Breast cancer and HIV: a single institution review of a non-AIDS defining cancer in women in the setting of high HIV prevalence
Chingonzoh, T. L. A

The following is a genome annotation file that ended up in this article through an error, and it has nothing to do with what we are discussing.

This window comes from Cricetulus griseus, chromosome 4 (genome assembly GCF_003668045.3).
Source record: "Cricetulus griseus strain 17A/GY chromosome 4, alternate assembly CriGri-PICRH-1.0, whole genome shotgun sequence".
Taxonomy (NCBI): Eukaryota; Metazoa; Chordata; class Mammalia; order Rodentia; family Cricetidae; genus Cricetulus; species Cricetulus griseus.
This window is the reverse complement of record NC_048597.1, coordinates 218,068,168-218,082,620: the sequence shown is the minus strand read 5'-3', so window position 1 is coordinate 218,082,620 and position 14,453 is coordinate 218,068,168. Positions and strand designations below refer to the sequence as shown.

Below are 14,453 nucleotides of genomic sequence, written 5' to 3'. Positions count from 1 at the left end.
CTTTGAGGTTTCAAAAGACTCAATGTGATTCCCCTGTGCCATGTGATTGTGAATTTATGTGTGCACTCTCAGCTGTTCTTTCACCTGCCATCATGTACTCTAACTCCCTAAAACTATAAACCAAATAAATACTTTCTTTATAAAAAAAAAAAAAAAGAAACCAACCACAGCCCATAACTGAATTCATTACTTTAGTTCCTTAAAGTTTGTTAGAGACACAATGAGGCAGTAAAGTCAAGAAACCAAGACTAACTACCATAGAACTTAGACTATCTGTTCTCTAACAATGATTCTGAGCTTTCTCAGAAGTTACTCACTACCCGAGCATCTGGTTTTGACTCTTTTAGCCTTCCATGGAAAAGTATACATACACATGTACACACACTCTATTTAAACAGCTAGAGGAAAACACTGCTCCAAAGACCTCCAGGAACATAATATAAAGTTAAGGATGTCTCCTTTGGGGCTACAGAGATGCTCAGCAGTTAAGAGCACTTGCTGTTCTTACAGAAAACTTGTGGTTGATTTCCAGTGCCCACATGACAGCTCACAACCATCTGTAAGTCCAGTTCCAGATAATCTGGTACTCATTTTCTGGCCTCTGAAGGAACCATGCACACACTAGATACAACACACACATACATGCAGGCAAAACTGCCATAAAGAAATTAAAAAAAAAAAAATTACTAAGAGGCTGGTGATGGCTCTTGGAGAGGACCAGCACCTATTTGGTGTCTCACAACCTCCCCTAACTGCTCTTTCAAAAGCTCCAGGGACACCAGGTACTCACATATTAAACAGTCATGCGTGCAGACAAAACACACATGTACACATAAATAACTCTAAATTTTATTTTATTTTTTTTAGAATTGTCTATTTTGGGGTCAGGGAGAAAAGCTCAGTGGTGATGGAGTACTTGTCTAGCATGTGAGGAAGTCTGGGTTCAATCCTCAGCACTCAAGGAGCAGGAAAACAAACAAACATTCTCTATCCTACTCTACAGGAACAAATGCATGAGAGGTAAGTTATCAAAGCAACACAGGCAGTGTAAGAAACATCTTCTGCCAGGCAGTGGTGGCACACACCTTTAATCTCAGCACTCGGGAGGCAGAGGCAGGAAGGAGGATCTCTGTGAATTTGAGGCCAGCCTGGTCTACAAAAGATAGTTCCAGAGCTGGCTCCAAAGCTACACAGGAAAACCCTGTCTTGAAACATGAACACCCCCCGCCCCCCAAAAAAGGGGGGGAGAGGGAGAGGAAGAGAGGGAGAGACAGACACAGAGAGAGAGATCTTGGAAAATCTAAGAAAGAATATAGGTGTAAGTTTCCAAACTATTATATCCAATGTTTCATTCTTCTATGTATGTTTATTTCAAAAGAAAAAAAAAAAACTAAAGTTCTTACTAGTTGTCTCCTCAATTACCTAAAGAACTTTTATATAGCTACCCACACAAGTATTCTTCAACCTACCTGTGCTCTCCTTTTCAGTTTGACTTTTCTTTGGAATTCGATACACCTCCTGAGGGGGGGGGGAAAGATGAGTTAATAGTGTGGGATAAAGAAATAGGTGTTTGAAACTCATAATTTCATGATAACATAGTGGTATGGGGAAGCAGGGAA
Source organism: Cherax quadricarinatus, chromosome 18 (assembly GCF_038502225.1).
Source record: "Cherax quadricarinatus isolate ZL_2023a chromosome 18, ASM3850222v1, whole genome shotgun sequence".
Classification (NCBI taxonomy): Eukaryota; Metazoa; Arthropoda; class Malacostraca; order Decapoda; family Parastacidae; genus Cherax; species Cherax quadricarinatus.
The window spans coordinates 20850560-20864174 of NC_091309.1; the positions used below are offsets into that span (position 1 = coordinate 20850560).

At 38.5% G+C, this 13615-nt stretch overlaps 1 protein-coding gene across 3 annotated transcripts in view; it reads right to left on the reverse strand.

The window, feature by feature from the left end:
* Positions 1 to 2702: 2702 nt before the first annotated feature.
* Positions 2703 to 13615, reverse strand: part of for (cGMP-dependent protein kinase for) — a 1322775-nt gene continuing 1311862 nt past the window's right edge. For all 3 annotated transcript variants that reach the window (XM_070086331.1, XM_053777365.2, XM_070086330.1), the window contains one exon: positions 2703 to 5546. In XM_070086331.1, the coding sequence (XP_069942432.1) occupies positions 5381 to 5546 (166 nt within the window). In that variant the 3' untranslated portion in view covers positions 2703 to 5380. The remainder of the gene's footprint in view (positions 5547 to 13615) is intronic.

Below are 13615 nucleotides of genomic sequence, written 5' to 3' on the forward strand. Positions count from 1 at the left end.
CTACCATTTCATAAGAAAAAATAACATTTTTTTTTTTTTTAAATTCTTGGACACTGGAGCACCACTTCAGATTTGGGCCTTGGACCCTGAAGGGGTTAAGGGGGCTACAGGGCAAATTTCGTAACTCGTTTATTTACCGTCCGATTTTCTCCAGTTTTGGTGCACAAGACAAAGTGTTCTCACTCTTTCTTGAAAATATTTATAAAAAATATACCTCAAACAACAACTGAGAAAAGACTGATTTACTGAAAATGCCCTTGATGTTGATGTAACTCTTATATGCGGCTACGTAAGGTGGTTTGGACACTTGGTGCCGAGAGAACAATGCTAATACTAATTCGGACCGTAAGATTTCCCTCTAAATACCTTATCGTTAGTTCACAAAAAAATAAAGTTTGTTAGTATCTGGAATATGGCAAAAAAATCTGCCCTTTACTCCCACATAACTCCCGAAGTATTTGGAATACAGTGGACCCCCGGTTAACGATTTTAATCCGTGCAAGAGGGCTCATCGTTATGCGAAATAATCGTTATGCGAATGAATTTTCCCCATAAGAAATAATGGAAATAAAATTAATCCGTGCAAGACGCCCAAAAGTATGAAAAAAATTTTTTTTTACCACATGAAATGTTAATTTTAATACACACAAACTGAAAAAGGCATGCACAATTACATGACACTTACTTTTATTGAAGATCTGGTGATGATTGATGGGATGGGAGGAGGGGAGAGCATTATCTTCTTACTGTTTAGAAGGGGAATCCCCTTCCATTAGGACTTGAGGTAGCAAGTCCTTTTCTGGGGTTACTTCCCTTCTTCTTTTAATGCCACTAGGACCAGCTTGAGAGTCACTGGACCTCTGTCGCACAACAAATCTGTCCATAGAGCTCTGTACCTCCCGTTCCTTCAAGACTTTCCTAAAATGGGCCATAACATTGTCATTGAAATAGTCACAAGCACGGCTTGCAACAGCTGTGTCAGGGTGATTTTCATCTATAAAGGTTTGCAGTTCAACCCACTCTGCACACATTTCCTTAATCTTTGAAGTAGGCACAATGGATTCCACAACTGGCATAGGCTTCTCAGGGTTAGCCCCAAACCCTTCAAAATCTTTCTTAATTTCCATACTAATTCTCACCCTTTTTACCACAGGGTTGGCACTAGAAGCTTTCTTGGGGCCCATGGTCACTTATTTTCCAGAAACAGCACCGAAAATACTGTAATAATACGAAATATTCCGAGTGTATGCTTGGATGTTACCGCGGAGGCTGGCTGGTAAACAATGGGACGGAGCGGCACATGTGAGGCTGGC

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BACKGROUND The prevalence of HIV infection is high in sub Saharan Africa. However the impact of this high prevalence on breast cancer incidence, pathogenesis, age, stage at presentation, treatment response and toxicity in the HIV infected and uninfected female remains unknown. OBJECTIVES The study sought to characterise breast cancer in patients with a known HIV status as well as compare treatment tolerability and outcomes in HIV determinate and indeterminate patients. METHODS A search through the case notes of 382 patients with a diagnosis of breast cancer diagnosed between January 2008 and December 2011 was carried out to identify female patients with an HIV test result .Data collected from these patients included age at cancer diagnosis, demographics, breast cancer and HIV risk factors, histology, stage, CD4 count and use of antiretroviral drugs in HIV positive patients, treatment, toxicity and outcome. RESULTS A total of 92 patients were identified, 67 HIV negative and 25 HIV positive. All patients were black African. Median age at diagnosis was 42 (Range 34 to 58) for the HIV positive and 50 (Range 30 to 88) for the HIV negative patients. Median CD4 at breast cancer diagnosis was 440cells/microlitre and median known duration with HIV was 3 years for the HIV infected patients. Mode of HIV infection was confirmed heterosexual transmission in 2 patients. Seventy two percent of HIV positive patients were receiving non protease inhibitor antiretroviral drug regimens. There was no difference in presentation and pathologic features between the HIV negative and positive patients. None of the patients had a history of prior screening. All stages of breast cancer were seen with the majority of the patients presenting with advanced stage disease with no statistically significant differences in stage at presentation between the HIV positive and negative patients. Hormone receptor and Her 2 neu status was available for a total of 21/92(22.8%) patients, with 3/17(17.7%) HIV negative and1/4(25%) HIV positive patients being triple negative. HIV positive patients were more likely to have ER and PR negative and HER2 neu positive breast cancer with HIV negative patients more likely to have ER and PR positive and HER 2 neu negative disease and this difference was statistically significant. Choice of chemotherapy was not determined by HIV status in these patients. Myelosuppression was present in both HIV negative and positive patients during chemotherapy but was more pronounced in the HIV positive patients. Two of the latter had progression of HIV on treatment manifested by development ii of an opportunistic infection on treatment. Radiotherapy was well tolerated in both the HIV positive and negative patients. Default to follow up was high in this cohort. CONCLUSIONS This study suggested that whilst there was no difference in histology and stage at presentation, the natural history of breast cancer in the setting of HIV infection was worse than in the HIV uninfected patient with younger age at presentation, poor prognostic tumour biology and poor treatment tolerability. Chemotherapy for breast cancer also had an adverse impact on the natural history of HIV infection. HIV infection and immunosuppresion did not appear to have a permissive role in breast cancer development. Although the incidence of breast cancer is not increased in HIV positive women, the high prevalence of the two diseases in our population makes their coexistence in the same patient more probable.